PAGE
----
Written by Kelly Herbst, Astronomy Curator for the Virginia Living Museum. Updated every two weeks, more or less.

Thursday, February 13, 2014

It's A Hoax!

*gasp*  You'll never guess why I missed that last blog post!  Aliens!  They abducted me and took me away to their secret lair somewhere in North America and performed experiments on me!  I can't believe I made it out alive!
This is SOOOOO NOT what happened.  Image from the vast internets.

Okay, that's not what happened.  But after being gone for a month, I figured I owed you a good one.

What really happened is far more mundane, but does lead to an interesting point.  Actually, two things kept me away from the computer for an extended period of time.  Thing number one: the various and sundry snowpocalypse (snowmageddon?) events taking place here in Virginia over the past couple of weeks.

January saw not only the so-called Polar Vortex come through our area, but another round of even deeper snow as well.  And yesterday a weird, sloppy, wintry mess cascaded over again, sending me home early before I could log in to write.  Three snow events in the space of a month in what is usually a maybe-one-good-snowfall-a-year kind of area.  What gives?

Many people claim that the existence of such wintry weather completely negates the idea of global warming.  Not fact, the weirdness and intensity of the weather we're seeing is, in fact, evidence of changes to our global climate.  See, there's the difference.  There's weather - whatever is going on now in the atmosphere - and there's climate - what the environment is like over a wide area averaged over time.  Weather and climate are not the same thing.  Just because the climate of a desert is warm and dry does not mean it never rains there.
A graph showing the departure from a standard global temperature averaged over one year (blue data) and averaged over 5 years (red line).  Such graphs are not always clear in what they are trying to tell us about our global climate.  This one, in fact, comes from a group attempting to deny the existence of climate change.  Image from New Scientist.

Global climate change is a real thing, and it existed long before humans came along.  The climate of the Earth has changed dramatically over the millennia of our planet's existence.  Glacial periods dominated by very cool global temperatures and expanses of ice covering much of the planet, followed by warm interglacial periods where, at some times, even the poles lacked major ice coverage.  Change will happen, whether we contribute to it or not.  But contribute to it we do, also whether we like it or not.  Simply by existing on the surface of the planet, life contributes to the Earth's ever-changing climate.

But we humans are getting good at changing things rapidly without being exactly sure of what we're doing.  No reputable scientist disputes the idea of human-driven change to the global climate - the evidence for it is too strong.  No, the real question is, have we set in motion something that will end up biting us in the tail?  Will the climate change so much, so fast, that we humans won't be able to adapt?  The planet will be fine - it has dealt with great changes before.  But can we?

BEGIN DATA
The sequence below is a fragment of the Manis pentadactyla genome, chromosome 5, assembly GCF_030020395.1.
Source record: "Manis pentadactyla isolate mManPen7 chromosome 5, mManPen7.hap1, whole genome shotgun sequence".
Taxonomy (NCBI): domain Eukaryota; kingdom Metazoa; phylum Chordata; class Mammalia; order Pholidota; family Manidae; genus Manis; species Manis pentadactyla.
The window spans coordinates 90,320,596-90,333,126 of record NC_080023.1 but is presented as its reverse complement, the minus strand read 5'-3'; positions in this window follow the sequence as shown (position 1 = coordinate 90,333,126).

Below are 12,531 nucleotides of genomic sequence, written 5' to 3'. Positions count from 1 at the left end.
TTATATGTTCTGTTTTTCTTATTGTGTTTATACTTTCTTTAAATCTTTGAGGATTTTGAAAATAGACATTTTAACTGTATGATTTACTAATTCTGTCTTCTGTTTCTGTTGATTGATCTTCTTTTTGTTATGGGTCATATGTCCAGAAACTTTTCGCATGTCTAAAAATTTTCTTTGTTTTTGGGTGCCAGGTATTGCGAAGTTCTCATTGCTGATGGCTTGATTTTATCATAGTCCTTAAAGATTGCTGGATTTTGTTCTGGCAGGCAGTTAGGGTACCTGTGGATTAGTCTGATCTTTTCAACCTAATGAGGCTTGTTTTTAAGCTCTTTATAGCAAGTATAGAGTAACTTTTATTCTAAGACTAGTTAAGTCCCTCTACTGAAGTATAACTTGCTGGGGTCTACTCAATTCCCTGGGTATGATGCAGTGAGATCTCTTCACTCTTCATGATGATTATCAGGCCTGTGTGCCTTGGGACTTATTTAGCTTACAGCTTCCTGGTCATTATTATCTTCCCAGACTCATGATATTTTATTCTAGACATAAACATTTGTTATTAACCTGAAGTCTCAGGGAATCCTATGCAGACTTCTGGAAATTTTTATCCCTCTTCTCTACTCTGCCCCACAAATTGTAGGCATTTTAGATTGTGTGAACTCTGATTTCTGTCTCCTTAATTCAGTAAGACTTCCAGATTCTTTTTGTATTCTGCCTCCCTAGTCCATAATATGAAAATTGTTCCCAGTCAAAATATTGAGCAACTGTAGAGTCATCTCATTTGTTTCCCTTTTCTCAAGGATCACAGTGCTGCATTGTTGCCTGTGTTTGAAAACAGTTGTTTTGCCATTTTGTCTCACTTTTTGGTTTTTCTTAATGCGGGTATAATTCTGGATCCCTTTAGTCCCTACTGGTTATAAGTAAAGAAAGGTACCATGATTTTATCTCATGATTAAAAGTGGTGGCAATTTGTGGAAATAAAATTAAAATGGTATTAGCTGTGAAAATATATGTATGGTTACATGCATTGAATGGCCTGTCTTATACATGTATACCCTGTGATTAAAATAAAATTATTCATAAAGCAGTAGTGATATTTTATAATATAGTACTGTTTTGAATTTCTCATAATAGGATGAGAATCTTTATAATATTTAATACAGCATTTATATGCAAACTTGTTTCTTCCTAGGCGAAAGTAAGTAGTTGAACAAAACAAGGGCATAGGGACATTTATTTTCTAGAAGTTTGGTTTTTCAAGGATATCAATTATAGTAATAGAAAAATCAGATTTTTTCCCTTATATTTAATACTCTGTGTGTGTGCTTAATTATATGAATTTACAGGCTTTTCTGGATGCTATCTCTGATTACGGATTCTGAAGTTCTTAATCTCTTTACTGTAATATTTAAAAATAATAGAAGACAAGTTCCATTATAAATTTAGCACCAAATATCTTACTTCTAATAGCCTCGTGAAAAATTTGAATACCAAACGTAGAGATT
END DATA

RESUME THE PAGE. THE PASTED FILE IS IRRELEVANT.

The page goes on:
The unsettled weather we are seeing is likely being at least somewhat driven by the average rise in global temperatures in the past many years.  Raising the temperature of something adds energy to it.  When there's more energy in the atmosphere, that energy is going move things around in different, more extreme ways - including in wintry ways. Just because the weather is cold doesn't mean global warming isn't real.  If you want more detail on why scientists know that global climate change is real, check out Phil Plait's wonderful blog, Bad Astronomy.  He's a wealth of information on the subject.

The other thing that kept me from writing was a nasty cold I picked up that migrated down into my lungs and became bronchitis.  And this even after I got my flu shot.  Why?  Because the virus that causes the flu and the virus (or possibly even bacteria, in the case of the bronchial infection) that causes colds are not the same.  We can vaccinate against the flu...but the rhinoviruses that cause colds...not so much.  And no, I'm in no danger from the flu vaccine itself.  Vaccines are quite safe, and there's no credible link between vaccines and autism.  Again, Phil Plait can point you towards tons of evidence that says yes, you should get your flu shot.

Well, now that I'm finally mostly better and the winter weather is at least somewhat abated, I need to get back to work.  I've got to go move Jimmy Hoffa from under the planetarium projector, and I really wish I could remember where I put that flag I got from the set where they filmed the moon landings...

Just kidding.

Back again in two weeks (assuming we're not buried in a snowtastrophe)...
Carpe noctem!